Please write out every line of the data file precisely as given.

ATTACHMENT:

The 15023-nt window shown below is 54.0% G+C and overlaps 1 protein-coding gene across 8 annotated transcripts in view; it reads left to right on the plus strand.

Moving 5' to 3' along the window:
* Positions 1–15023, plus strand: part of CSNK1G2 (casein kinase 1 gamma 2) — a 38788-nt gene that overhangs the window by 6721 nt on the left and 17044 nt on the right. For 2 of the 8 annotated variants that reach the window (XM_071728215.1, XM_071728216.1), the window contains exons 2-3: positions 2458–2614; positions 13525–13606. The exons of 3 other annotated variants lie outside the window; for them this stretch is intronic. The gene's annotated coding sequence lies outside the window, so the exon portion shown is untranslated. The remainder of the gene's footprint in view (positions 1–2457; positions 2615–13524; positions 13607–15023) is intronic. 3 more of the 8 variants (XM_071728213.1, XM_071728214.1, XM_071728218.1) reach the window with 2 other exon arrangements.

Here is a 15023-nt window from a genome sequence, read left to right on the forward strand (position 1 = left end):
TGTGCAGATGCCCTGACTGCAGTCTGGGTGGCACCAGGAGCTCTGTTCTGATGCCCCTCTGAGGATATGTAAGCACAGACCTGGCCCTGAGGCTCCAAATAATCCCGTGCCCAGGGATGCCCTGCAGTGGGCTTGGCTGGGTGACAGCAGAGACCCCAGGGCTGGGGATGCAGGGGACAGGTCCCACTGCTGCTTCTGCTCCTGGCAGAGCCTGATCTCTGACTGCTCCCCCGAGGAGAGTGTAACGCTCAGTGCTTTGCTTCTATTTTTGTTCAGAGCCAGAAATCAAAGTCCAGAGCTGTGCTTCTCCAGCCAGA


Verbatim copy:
The 15023-nt window shown below is 54.0% G+C and overlaps 1 protein-coding gene across 8 annotated transcripts in view; it reads left to right on the plus strand.

Moving 5' to 3' along the window:
* Positions 1–15023, plus strand: part of CSNK1G2 (casein kinase 1 gamma 2) — a 38788-nt gene that overhangs the window by 6721 nt on the left and 17044 nt on the right. For 2 of the 8 annotated variants that reach the window (XM_071728215.1, XM_071728216.1), the window contains exons 2-3: positions 2458–2614; positions 13525–13606. The exons of 3 other annotated variants lie outside the window; for them this stretch is intronic. The gene's annotated coding sequence lies outside the window, so the exon portion shown is untranslated. The remainder of the gene's footprint in view (positions 1–2457; positions 2615–13524; positions 13607–15023) is intronic. 3 more of the 8 variants (XM_071728213.1, XM_071728214.1, XM_071728218.1) reach the window with 2 other exon arrangements.

Here is a 15023-nt window from a genome sequence, read left to right on the forward strand (position 1 = left end):
TGTGCAGATGCCCTGACTGCAGTCTGGGTGGCACCAGGAGCTCTGTTCTGATGCCCCTCTGAGGATATGTAAGCACAGACCTGGCCCTGAGGCTCCAAATAATCCCGTGCCCAGGGATGCCCTGCAGTGGGCTTGGCTGGGTGACAGCAGAGACCCCAGGGCTGGGGATGCAGGGGACAGGTCCCACTGCTGCTTCTGCTCCTGGCAGAGCCTGATCTCTGACTGCTCCCCCGAGGAGAGTGTAACGCTCAGTGCTTTGCTTCTATTTTTGTTCAGAGCCAGAAATCAAAGTCCAGAGCTGTGCTTCTCCAGCCAGA